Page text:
Whatever you think of Quentin Tarantino, and for what it’s worth I’m a big fan, it’s clear that few people think about movies as much as he does. Cinema Speculation is a collection of film essays in which his opinions fly at you at breakneck speed. There will be some you agree with and some you vehemently disagree with. And if you’re like me, the majority of them you won’t have any real opinion on because only Tarantino could care that much.
Most of the essays in Cinema Speculation are in-depth looks at one particular film. The films featured here largely came out during the director’s childhood and adolescence. He frequently mentions his mother’s permissive attitude towards his viewing habits. When he was a young child she would bring him to any movie she wanted to see, even ones she went to on dates. Over the course of the book the reader gets a small glimpse into Tarantino’s childhood from dribs and drabs. As someone younger than Tarantino I was a little surprised how much freedom Quentin had from a young age to travel all over Los Angeles by himself to scope out double features. Some readers may cringe a little at his accounts of seeing black movies in black theaters, though his love for those experiences seems genuine.
How much the reader will enjoy the individual essays likely depends on how familiar they are with the film under discussion. There’s no real organizing principle to Tarantino’s choices, and some of them are harder to track down and watch. In retrospect, I do wish I’d made more of an effort to have seen the movies in question before reading. I enjoyed the essays on Bullitt, Taxi Driver, and Dirty Harry more for having that familiarity.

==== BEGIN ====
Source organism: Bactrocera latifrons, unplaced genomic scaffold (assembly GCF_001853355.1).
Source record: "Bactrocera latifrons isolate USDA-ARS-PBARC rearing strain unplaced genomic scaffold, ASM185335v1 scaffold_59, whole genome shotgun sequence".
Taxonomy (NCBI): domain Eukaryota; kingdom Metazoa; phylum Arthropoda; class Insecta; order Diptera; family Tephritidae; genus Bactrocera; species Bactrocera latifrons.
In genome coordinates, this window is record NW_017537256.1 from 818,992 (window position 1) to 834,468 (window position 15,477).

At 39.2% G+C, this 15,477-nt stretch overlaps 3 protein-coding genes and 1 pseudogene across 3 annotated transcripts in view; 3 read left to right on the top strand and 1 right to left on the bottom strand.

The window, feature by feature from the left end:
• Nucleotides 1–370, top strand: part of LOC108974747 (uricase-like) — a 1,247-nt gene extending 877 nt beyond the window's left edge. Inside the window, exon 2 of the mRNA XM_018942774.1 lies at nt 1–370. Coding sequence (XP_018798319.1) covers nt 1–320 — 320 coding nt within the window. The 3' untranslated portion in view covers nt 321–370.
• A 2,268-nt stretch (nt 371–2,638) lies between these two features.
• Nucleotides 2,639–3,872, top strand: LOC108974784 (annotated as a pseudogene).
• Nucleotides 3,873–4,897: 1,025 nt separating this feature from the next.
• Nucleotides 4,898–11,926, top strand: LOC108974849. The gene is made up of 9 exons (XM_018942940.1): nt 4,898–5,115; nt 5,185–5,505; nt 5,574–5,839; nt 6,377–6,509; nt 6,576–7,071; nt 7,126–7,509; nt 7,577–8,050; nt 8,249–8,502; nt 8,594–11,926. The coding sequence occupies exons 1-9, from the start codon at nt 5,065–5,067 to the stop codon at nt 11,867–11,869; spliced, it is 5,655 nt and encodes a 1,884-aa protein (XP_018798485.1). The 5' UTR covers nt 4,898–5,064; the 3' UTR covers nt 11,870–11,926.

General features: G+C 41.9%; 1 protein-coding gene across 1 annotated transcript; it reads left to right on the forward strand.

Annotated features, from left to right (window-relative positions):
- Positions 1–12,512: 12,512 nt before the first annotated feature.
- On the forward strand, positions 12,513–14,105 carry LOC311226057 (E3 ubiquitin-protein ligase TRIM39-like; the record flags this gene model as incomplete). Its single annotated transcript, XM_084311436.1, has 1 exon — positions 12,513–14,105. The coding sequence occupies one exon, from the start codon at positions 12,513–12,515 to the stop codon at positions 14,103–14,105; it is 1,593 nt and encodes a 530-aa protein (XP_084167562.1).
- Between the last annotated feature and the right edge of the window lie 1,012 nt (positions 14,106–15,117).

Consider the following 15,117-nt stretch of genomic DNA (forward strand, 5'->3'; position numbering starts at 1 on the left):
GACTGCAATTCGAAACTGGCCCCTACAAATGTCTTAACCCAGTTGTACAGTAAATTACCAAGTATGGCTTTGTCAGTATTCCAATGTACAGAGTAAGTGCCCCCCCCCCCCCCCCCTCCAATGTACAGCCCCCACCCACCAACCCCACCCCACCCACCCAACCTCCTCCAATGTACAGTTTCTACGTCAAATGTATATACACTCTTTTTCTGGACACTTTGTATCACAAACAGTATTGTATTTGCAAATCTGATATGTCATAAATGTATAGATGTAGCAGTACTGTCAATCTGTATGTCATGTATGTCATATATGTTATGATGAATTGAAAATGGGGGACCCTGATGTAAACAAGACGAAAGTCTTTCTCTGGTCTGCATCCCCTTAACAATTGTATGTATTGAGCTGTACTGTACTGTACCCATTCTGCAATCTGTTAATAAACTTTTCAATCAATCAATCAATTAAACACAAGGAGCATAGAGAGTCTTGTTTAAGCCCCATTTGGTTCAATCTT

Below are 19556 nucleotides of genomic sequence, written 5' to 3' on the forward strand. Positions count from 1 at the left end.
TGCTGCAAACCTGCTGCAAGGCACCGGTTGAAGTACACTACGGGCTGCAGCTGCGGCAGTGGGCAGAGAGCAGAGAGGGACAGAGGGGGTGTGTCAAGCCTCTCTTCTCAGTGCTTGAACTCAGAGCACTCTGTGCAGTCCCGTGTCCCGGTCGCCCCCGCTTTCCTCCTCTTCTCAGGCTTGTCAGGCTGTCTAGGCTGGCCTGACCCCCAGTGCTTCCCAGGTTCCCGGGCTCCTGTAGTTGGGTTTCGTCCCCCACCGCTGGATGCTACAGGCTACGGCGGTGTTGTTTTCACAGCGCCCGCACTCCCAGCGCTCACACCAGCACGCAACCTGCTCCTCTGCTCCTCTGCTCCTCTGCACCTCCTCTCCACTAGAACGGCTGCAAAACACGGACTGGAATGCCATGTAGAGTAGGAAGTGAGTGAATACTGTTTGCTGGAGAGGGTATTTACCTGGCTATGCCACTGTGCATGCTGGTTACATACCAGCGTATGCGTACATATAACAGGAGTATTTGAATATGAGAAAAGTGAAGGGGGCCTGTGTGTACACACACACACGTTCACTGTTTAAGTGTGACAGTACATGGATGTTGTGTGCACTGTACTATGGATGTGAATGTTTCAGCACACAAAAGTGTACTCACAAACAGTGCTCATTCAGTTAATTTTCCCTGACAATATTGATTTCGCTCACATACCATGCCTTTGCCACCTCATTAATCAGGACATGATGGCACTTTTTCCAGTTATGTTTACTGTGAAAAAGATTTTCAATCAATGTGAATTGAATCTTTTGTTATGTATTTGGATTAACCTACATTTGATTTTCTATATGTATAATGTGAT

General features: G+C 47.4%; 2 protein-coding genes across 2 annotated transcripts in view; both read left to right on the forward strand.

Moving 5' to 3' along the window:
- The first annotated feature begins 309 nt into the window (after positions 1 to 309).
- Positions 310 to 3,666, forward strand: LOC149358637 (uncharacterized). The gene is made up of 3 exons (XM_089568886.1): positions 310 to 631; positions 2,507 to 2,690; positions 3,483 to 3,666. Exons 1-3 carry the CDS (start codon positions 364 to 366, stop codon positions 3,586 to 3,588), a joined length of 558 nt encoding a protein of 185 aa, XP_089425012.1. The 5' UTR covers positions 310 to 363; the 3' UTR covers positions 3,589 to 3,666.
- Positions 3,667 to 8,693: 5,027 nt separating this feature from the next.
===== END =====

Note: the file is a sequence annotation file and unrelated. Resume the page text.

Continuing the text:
That being said, there are interesting ideas in all of the essays. Tarantino has an obsessive’s knowledge of the actors and directors of the 1970s and is especially good at examining their strengths and weaknesses. He’s got incredibly strong opinions about which actors have been miscast and which actors should have replaced them. Equally strong are his opinions about directors like Don Siegel, Paul Schrader, and Brian DePalma. He devotes a lot of time to dissecting their capabilities and the films that best showcased them and the ones that got away from them.
For a true ’70s film buff, a standard I fall a little short of, given that I hadn’t even heard of some of these films, Cinema Speculation is a much read. For any fan of the movies it’s a intriguing glimpse into the tastes of one of our era’s major directors. And unless you’re as obsessive as Tarantino is, you’ll probably come away with a number of films to add to your watchlist.